If you don't want to build a REST API then don't sweat the fact that you're not using DELETE (just use GET with the ID in the URL) or you're not using PUT (just use POST with the product entity in the POST body).

REST is a great style for building APIs (no presentation tier, data sent in raw format to clients who consume them, could be a phone or a website, etc.) over HTTP. HTTP is great on its own for building web pages. Use what you need for what you need it for.

If you want to build a REST API to be used by both other people AND your web site, then do that, and just have your site's controller action methods call your API methods directly. I do that all the time. Use a web client like Hammock to make it easier on you.

share|improve this answer
+1 for a) a good answer, and b) someone finally answering, hehe. only point id make is i'd rather do the DELETE with POST, not GET. REST principles dictate a GET should be able to be exeucted over and over again without changing "state". However, i'm probably leaning towards AJAX at this stage, because the website will have plenty of it anyway. Appreciate your answer. – RPM1984 Sep 24 '10 at 5:18
@RPM1984 you are right, DELETE Must be done with POST, not GET. – eglasius Sep 24 '10 at 6:16
You should not do a GET for ANYTHING that modifies data. GET is simply retrieval. If your action involves the C, U, or D (Create, Update, or Delete), then you should invoke with a POST. Too many chances for data corruption if all it takes is a GET to change things. – andymeadows Sep 24 '10 at 6:18
@eglasius, @andymeadows - agree and agree. =). – RPM1984 Sep 24 '10 at 6:30
I understand idempotence, like you mentioned, but GET and DELETE other than that specification detail, are identical. DELETE should also be idempotent. People sometimes get confused by the difference between idempotence and not changing state. What I mean is the first GET could delete the entity, the next GET to the same URL should return 404 or similar. That's why I said protect your GET with authorization. Same thing applies with DELETE. I see no real argument here to prefer POST over GET if GET is protected from web crawling. A DELETE is URL-based as well, so it can be "corrupted" as well. – Daniel Crenna Sep 24 '10 at 20:40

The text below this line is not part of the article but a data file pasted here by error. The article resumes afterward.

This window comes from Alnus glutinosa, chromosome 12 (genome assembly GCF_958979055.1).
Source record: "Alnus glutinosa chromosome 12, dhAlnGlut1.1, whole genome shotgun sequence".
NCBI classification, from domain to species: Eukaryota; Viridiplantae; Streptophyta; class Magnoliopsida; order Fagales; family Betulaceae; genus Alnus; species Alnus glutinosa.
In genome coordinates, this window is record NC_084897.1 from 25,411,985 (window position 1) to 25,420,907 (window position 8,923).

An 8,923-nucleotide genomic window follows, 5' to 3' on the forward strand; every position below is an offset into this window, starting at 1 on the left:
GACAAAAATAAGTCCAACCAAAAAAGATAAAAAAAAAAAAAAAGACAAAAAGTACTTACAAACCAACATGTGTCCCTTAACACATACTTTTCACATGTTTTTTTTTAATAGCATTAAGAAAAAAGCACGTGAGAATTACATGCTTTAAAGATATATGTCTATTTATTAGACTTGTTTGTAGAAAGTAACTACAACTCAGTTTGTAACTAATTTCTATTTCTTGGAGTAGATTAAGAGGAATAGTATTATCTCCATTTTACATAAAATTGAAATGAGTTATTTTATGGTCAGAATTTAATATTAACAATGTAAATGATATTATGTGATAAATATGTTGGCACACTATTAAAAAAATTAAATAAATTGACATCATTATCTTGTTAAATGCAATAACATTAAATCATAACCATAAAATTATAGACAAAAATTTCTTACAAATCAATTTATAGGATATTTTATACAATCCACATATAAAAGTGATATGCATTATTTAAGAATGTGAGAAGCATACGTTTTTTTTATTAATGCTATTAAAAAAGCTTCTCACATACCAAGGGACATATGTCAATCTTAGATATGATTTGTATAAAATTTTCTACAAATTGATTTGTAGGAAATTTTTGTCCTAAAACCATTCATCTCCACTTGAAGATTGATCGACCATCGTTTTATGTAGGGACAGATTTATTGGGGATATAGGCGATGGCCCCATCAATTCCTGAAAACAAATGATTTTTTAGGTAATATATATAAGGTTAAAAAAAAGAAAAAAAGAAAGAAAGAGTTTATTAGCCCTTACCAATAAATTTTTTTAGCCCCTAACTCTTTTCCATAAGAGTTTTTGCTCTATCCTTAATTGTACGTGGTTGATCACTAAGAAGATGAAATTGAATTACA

Personally I stick to as simple as possible full requests, instead of going AJAX all over. I use ajax, but in specific places where it enhances the experience (and I do with a progressive javascript approach).

Because of the above, I always just use GET and POST.

As for the naming, for those I'd do: Get, Update, Create, Delete, which makes it pretty clear. I actually use more like an action name that's related to what the operation does, but for simple things those work fine.

share|improve this answer
Thanks for the answer. I agree with you. At this stage im just doing R&D so im not going to decide on AJAX vs GET&POST. I agree, the decision on AJAX should be made based UX, not trying to adhere to HTTP semantics. – RPM1984 Sep 24 '10 at 6:30

HtmlHelper.HttpMethodOverride Method (System.Web.Mvc)

How about this?

share|improve this answer
Care to elobarate? (yes i have read the MSDN page). Have you used this in MVC? How? Anyway, now that i have discovered forms only support GET/POST (until HTML5 at least), i can't see how this would work. – RPM1984 Sep 24 '10 at 9:17
<%= Html.HttpMethodOverride(HttpVerbs.Put) %> <%= Html.HttpMethodOverride(HttpVerbs.Delete) %> – takepara Sep 24 '10 at 9:43
dude, first of all, don't put code in comments - edit your answer and put it there. Second of all, that's not an elaboration or an explanation of how that code could work (which is what this question is about). However, i'll do my own research on this method. – RPM1984 Sep 24 '10 at 23:25